BRITAIN’S empire is dead, but the imperialist mindset lives on.
It’s the mindset that blames former colonies and semi-colonies for corruption, when the chief corrupters are transnational corporations and governments based in Britain and other imperialist countries.
Thus Prime Minister David Cameron blithely tells the multi-millionaire queen of Britain and its crown dependencies and overseas territories that Nigeria and Afghanistan are “fantastically corrupt.”
It is as though British oil, mining, armaments and food corporations are not up to their necks in bribing and bullying politicians, civil servants and business people in Nigeria, which has been almost a fiefdom of companies such as Shell-BP, Unilever and Lonrho.
It is as though Britain and the US didn’t fund, arm and train semi-feudal warlords and Islamic fundamentalists to overthrow the progressive secular government in Afghanistan in the 1980s, before launching a full-scale military invasion of their own to install a thoroughly corrupt pro-Western puppet regime in Kabul in 2001.
As the spider at the centre of a global web of banks and tax havens which dodge taxation and launder dirty money from Bermuda to the Cayman Islands, from Jersey to Singapore, Britain has the least right of anywhere on Earth to lecture other countries about corruption.
It’s the same imperialist mindset that believes only British membership of the EU prevents the continent’s regression into bloody warfare. Yet Britain has bombed or invaded more countries over the past 20 years than every other state in Europe combined.
It must surely grate on the ears of peace-loving Dutch, Danish, Irish, Portuguese and other citizens to hear sermons from Cameron about how Britain holds back their innate belligerence. It is as though our own military escapades in the Falklands, Afghanistan, Yugoslavia, Iraq, Libya, Syria and Sierra Leone never happened.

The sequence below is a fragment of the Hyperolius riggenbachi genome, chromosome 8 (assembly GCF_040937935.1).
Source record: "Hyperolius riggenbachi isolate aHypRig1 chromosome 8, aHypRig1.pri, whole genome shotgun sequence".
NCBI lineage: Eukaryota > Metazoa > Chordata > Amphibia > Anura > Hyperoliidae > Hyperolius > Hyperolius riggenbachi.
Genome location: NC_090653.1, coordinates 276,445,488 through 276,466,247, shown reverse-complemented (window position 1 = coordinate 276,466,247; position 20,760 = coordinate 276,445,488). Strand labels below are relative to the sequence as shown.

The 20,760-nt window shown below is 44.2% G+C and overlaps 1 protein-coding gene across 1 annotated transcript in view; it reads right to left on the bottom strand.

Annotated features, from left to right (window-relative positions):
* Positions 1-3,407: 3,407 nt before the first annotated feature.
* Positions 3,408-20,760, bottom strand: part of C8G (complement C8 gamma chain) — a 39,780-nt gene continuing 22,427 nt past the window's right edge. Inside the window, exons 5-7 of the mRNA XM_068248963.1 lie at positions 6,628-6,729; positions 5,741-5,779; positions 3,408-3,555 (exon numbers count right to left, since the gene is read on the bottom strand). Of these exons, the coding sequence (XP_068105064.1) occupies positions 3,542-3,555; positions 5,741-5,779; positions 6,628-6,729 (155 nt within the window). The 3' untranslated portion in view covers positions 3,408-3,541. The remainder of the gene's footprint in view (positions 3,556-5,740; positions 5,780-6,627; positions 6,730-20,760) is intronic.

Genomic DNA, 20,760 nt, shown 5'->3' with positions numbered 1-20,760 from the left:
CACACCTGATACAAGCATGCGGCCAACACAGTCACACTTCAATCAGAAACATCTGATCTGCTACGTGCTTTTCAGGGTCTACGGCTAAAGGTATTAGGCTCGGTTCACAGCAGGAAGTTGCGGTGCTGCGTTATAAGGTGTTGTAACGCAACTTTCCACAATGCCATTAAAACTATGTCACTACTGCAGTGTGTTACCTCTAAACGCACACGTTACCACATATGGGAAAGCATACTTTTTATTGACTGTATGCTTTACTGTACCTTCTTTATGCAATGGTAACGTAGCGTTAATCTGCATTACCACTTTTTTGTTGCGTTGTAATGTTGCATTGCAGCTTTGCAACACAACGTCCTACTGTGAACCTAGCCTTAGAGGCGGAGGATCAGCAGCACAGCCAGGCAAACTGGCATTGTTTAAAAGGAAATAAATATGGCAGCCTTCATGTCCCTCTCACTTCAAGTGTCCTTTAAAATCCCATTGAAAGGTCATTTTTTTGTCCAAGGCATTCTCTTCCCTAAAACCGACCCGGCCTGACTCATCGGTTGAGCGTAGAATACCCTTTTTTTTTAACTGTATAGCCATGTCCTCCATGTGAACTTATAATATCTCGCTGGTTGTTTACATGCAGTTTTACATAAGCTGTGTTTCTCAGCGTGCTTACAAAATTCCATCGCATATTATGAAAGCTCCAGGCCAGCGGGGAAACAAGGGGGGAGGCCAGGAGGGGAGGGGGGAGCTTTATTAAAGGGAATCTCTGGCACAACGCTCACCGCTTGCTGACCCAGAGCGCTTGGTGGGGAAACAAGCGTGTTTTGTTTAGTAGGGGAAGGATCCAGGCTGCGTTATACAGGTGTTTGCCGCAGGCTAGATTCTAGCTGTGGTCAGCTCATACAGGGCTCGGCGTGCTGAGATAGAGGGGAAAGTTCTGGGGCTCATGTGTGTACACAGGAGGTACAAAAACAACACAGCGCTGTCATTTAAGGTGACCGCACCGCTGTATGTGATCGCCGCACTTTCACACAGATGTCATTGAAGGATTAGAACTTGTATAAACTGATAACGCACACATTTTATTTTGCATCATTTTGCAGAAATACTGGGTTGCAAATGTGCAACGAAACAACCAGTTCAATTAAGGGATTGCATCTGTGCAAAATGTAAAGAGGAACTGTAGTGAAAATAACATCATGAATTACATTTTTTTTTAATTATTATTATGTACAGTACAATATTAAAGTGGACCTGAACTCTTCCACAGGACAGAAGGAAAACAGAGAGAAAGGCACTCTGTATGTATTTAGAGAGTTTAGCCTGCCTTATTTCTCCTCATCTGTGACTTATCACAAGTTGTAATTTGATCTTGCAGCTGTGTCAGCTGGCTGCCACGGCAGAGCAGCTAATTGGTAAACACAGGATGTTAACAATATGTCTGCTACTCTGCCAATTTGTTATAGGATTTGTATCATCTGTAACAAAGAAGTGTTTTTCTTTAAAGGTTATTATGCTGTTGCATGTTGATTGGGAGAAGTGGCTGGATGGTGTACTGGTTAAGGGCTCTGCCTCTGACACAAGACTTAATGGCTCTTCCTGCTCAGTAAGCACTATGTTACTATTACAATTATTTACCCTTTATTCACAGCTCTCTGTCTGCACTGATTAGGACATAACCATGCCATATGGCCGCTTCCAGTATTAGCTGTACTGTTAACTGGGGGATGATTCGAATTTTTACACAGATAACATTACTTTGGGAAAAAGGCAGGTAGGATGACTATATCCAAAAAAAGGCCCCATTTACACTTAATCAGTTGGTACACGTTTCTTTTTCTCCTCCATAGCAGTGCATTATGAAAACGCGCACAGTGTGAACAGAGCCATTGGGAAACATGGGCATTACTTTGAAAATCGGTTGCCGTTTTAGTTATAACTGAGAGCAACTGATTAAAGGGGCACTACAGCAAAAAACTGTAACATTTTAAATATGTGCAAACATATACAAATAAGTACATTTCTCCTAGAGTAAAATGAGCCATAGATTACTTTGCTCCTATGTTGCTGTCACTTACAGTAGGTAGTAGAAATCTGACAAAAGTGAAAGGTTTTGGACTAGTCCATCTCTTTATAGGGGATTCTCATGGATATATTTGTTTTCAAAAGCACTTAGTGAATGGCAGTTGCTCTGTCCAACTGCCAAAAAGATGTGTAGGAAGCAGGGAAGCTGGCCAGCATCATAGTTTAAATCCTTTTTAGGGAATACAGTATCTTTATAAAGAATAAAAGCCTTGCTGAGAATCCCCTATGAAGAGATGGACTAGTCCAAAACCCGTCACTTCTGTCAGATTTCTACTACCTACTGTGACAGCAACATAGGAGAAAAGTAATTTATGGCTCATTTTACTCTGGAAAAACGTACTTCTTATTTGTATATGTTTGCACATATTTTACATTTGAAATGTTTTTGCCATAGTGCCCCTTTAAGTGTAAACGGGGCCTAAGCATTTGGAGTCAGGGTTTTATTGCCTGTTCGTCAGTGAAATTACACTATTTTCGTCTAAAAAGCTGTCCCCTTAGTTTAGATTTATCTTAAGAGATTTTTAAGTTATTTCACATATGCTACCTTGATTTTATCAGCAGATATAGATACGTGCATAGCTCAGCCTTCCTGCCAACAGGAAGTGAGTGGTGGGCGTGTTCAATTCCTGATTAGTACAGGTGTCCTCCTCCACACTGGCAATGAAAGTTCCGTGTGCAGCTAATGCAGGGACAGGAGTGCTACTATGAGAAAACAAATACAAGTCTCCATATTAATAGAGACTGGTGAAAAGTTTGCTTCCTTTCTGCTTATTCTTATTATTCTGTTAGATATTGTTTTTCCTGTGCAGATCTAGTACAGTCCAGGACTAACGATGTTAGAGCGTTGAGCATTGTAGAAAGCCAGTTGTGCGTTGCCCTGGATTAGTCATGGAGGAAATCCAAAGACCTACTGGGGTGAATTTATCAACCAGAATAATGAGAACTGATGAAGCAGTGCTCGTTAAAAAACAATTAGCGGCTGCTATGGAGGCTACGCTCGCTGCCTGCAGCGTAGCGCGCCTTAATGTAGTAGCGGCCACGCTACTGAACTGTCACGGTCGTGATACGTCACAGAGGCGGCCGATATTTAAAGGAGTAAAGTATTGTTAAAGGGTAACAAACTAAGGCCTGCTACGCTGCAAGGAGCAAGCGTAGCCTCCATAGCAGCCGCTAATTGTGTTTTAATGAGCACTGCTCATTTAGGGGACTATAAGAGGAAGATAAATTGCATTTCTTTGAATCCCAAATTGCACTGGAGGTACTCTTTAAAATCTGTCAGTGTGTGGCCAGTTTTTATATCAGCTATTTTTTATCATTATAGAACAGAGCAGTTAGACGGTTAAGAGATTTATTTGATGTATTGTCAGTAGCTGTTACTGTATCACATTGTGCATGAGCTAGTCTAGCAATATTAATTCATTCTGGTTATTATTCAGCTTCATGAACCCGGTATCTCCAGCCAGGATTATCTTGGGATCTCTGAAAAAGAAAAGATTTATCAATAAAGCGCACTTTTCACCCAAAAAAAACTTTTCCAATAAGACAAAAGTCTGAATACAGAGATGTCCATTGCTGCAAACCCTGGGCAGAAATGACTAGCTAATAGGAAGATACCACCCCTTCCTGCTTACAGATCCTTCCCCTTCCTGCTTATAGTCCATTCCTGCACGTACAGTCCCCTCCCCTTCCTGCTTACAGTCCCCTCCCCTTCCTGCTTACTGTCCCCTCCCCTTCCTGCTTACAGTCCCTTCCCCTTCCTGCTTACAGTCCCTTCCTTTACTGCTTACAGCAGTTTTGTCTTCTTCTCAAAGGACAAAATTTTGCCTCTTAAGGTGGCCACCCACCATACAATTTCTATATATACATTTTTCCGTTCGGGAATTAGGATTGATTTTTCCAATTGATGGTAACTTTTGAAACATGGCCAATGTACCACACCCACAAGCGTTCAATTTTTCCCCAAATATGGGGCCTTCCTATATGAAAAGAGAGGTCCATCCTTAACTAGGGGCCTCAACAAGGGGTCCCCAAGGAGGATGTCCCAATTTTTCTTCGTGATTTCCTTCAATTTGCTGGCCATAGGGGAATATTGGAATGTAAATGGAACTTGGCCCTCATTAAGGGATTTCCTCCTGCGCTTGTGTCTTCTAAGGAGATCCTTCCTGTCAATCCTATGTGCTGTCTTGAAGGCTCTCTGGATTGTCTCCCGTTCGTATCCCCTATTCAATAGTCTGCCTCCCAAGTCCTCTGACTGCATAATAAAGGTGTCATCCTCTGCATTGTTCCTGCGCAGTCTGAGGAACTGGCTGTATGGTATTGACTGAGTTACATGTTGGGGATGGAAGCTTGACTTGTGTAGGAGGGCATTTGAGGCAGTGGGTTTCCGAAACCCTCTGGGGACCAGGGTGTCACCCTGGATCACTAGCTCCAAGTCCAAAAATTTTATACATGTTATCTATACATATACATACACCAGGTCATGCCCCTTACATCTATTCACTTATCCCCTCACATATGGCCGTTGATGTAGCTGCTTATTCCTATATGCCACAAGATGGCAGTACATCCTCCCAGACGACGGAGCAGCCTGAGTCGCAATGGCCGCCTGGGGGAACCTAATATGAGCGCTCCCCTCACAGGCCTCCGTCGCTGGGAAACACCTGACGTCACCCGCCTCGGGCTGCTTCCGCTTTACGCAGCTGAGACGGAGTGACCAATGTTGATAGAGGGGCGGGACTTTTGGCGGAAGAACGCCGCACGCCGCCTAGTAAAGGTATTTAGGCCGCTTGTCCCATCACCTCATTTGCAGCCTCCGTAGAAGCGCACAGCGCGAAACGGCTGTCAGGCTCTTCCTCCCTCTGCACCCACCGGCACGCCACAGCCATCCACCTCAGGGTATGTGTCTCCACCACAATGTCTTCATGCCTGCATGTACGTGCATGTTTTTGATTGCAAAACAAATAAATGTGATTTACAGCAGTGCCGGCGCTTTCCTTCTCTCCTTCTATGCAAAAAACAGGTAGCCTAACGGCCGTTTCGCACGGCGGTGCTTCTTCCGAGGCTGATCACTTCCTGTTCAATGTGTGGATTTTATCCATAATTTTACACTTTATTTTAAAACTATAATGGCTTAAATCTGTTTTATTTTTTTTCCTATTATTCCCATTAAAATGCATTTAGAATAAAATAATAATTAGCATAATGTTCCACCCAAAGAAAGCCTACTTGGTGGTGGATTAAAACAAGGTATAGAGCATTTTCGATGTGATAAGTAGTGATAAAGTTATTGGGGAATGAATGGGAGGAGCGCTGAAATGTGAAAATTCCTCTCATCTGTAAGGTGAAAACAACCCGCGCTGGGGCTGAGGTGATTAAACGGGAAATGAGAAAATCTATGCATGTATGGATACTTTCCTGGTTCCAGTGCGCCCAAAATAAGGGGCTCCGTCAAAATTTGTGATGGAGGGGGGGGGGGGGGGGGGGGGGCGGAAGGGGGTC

This ruling-class arrogance also finds its reflection in a labour movement which has never fully confronted its own collaboration in British imperialism, past and present.
For example, ex-prime minister Gordon Brown proclaims “Britain’s worldwide reputation for fair play and stability.”
Impersonating Colonel Blimp yesterday,reciting a list of imperial battles, he also told Daily Mirror readers: “We should demonstrate that in war, under Churchill and Lloyd George, and in peace, Britain always was, already is and can continue to be a leader.”
Thus Brown wants Britain to be “leading, not leaving, Europe,” labouring under the delusion that a reformed EU will defend jobs and security against climate change, Russian aggression and terrorism.
Likewise Alan Johnson, Labour’s cheerleader in chief for staying in the EU, tells the Sun that voting to stay in on June 23 will “ensure that Britain remains Great.”
Then there are those further left who believe we would be abandoning Europe’s workers and socialists to a grim fate should Britain leave the EU. As though workers in France, Spain, Portugal, Italy, Greece or elsewhere rely on the British government to win their battles!
International solidarity between workers and on the left does not demand that we all accept membership of an anti-democratic imperialist alliance, designed irreversibly to promote the common interests of monopoly capitalism.
On June 23, the biggest single blow to imperialism — whether British, German or French — will be for us to reject the near unanimous advice of big business, the bankers, Nato commanders and intelligence chiefs and vote to leave the EU.